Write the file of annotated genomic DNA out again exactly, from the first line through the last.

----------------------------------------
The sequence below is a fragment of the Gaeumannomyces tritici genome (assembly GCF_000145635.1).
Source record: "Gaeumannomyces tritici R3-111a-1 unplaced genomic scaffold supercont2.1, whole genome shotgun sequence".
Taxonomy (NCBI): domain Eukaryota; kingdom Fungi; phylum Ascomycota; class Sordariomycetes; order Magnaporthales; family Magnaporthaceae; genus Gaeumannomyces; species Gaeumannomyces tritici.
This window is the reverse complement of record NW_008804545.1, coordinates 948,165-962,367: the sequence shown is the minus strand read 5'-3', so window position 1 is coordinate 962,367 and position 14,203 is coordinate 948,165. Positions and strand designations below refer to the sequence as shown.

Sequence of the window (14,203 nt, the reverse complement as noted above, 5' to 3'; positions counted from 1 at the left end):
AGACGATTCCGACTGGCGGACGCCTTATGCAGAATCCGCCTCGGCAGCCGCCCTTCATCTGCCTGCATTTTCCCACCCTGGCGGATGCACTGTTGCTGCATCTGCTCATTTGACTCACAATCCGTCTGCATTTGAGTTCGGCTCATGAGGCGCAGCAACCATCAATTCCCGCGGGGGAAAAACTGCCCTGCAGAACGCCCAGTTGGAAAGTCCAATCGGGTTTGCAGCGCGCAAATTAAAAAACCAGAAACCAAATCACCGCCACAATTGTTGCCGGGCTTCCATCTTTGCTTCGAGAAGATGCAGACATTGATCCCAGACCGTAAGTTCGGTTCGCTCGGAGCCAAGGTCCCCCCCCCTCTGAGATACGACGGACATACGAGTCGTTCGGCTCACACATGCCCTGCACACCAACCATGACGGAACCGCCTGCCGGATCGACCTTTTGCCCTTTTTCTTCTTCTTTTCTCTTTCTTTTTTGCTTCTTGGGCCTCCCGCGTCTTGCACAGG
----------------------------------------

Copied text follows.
The sequence below is a fragment of the Gaeumannomyces tritici genome (assembly GCF_000145635.1).
Source record: "Gaeumannomyces tritici R3-111a-1 unplaced genomic scaffold supercont2.1, whole genome shotgun sequence".
Taxonomy (NCBI): domain Eukaryota; kingdom Fungi; phylum Ascomycota; class Sordariomycetes; order Magnaporthales; family Magnaporthaceae; genus Gaeumannomyces; species Gaeumannomyces tritici.
This window is the reverse complement of record NW_008804545.1, coordinates 948,165-962,367: the sequence shown is the minus strand read 5'-3', so window position 1 is coordinate 962,367 and position 14,203 is coordinate 948,165. Positions and strand designations below refer to the sequence as shown.

Sequence of the window (14,203 nt, the reverse complement as noted above, 5' to 3'; positions counted from 1 at the left end):
AGACGATTCCGACTGGCGGACGCCTTATGCAGAATCCGCCTCGGCAGCCGCCCTTCATCTGCCTGCATTTTCCCACCCTGGCGGATGCACTGTTGCTGCATCTGCTCATTTGACTCACAATCCGTCTGCATTTGAGTTCGGCTCATGAGGCGCAGCAACCATCAATTCCCGCGGGGGAAAAACTGCCCTGCAGAACGCCCAGTTGGAAAGTCCAATCGGGTTTGCAGCGCGCAAATTAAAAAACCAGAAACCAAATCACCGCCACAATTGTTGCCGGGCTTCCATCTTTGCTTCGAGAAGATGCAGACATTGATCCCAGACCGTAAGTTCGGTTCGCTCGGAGCCAAGGTCCCCCCCCCTCTGAGATACGACGGACATACGAGTCGTTCGGCTCACACATGCCCTGCACACCAACCATGACGGAACCGCCTGCCGGATCGACCTTTTGCCCTTTTTCTTCTTCTTTTCTCTTTCTTTTTTGCTTCTTGGGCCTCCCGCGTCTTGCACAGG